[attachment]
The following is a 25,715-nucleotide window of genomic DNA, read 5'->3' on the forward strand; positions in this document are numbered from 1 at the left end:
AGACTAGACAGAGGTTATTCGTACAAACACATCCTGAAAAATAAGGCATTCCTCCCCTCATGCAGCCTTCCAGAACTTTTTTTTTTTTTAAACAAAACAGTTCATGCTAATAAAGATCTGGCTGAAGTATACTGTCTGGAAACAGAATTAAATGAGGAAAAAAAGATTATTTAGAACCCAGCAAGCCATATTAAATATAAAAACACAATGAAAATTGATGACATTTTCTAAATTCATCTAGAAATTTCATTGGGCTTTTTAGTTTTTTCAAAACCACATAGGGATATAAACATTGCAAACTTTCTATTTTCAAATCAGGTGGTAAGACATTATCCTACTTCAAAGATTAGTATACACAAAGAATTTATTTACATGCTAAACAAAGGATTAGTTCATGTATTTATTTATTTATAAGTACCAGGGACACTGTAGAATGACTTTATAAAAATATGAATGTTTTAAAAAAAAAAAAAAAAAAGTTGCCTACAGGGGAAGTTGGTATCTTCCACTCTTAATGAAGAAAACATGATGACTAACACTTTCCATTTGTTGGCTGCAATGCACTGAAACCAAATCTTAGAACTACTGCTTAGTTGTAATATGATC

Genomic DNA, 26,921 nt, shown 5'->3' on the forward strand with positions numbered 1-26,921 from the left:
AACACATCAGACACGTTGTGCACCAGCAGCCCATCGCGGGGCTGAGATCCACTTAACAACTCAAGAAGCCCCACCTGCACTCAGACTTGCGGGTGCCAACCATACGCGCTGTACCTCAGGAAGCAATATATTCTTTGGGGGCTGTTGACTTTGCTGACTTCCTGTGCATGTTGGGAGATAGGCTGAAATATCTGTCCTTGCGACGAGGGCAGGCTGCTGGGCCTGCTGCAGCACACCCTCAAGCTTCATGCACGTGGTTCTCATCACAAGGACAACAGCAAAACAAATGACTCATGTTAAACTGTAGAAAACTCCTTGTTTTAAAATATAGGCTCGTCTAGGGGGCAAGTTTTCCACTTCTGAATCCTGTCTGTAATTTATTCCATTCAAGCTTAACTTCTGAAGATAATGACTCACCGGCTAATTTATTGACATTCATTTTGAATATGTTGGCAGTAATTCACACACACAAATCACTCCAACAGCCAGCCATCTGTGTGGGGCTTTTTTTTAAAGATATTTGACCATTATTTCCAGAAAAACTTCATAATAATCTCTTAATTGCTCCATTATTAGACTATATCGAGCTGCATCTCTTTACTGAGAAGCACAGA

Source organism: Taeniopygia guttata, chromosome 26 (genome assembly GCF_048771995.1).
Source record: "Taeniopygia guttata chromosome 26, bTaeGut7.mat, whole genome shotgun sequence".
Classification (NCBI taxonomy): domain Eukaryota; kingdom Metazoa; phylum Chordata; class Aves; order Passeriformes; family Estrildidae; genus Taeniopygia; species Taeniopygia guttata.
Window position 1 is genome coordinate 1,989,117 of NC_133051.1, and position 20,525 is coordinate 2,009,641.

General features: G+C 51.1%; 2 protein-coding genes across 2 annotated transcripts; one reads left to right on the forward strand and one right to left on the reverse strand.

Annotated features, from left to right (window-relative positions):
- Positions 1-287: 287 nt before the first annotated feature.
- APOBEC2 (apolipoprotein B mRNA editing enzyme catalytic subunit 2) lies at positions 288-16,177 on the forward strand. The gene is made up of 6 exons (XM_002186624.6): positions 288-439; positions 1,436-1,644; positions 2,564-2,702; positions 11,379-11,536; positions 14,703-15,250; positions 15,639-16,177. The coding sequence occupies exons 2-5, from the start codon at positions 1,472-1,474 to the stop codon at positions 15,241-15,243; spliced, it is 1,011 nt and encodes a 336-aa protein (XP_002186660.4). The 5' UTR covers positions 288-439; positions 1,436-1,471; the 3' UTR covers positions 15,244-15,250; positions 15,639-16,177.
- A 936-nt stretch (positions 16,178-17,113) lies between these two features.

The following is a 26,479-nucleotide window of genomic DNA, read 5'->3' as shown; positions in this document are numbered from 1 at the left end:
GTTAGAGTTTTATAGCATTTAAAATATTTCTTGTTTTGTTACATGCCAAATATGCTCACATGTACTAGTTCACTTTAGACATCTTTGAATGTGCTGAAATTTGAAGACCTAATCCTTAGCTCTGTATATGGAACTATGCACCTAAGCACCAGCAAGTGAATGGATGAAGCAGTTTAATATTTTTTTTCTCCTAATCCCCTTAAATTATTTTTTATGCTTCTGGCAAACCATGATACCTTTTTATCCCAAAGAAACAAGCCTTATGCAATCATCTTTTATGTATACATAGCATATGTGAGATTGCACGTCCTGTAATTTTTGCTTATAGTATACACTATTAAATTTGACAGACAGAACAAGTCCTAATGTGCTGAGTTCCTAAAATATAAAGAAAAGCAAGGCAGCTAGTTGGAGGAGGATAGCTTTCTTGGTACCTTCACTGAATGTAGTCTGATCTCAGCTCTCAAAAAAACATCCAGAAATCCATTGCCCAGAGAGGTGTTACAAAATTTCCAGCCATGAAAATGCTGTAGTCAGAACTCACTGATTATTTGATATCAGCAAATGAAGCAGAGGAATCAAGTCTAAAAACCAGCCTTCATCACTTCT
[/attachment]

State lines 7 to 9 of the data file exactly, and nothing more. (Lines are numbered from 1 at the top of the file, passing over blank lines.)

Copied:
Classification (NCBI taxonomy): domain Eukaryota; kingdom Metazoa; phylum Chordata; class Aves; order Passeriformes; family Estrildidae; genus Taeniopygia; species Taeniopygia guttata.
Window position 1 is genome coordinate 1,989,117 of NC_133051.1, and position 20,525 is coordinate 2,009,641.

General features: G+C 51.1%; 2 protein-coding genes across 2 annotated transcripts; one reads left to right on the forward strand and one right to left on the reverse strand.